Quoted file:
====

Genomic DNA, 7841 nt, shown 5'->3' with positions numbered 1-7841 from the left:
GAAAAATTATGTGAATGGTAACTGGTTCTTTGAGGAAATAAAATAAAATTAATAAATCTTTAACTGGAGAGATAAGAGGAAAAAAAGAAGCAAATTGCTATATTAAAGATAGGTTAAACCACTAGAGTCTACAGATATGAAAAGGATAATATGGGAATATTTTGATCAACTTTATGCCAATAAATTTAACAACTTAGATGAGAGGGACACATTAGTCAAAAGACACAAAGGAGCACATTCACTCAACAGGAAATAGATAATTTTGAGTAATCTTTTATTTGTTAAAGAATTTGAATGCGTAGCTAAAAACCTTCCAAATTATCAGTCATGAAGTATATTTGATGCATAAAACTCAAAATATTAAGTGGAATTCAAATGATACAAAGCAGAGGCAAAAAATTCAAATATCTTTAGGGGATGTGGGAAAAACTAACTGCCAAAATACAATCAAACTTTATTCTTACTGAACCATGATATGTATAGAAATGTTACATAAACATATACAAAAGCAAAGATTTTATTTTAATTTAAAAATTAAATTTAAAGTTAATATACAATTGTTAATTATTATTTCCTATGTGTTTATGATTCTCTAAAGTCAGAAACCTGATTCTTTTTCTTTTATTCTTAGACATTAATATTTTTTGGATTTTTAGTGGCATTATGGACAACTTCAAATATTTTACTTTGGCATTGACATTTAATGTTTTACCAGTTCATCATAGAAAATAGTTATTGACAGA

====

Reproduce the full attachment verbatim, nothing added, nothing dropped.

Genomic DNA, 7841 nt, shown 5'->3' with positions numbered 1-7841 from the left:
GAAAAATTATGTGAATGGTAACTGGTTCTTTGAGGAAATAAAATAAAATTAATAAATCTTTAACTGGAGAGATAAGAGGAAAAAAAGAAGCAAATTGCTATATTAAAGATAGGTTAAACCACTAGAGTCTACAGATATGAAAAGGATAATATGGGAATATTTTGATCAACTTTATGCCAATAAATTTAACAACTTAGATGAGAGGGACACATTAGTCAAAAGACACAAAGGAGCACATTCACTCAACAGGAAATAGATAATTTTGAGTAATCTTTTATTTGTTAAAGAATTTGAATGCGTAGCTAAAAACCTTCCAAATTATCAGTCATGAAGTATATTTGATGCATAAAACTCAAAATATTAAGTGGAATTCAAATGATACAAAGCAGAGGCAAAAAATTCAAATATCTTTAGGGGATGTGGGAAAAACTAACTGCCAAAATACAATCAAACTTTATTCTTACTGAACCATGATATGTATAGAAATGTTACATAAACATATACAAAAGCAAAGATTTTATTTTAATTTAAAAATTAAATTTAAAGTTAATATACAATTGTTAATTATTATTTCCTATGTGTTTATGATTCTCTAAAGTCAGAAACCTGATTCTTTTTCTTTTATTCTTAGACATTAATATTTTTTGGATTTTTAGTGGCATTATGGACAACTTCAAATATTTTACTTTGGCATTGACATTTAATGTTTTACCAGTTCATCATAGAAAATAGTTATTGACAGA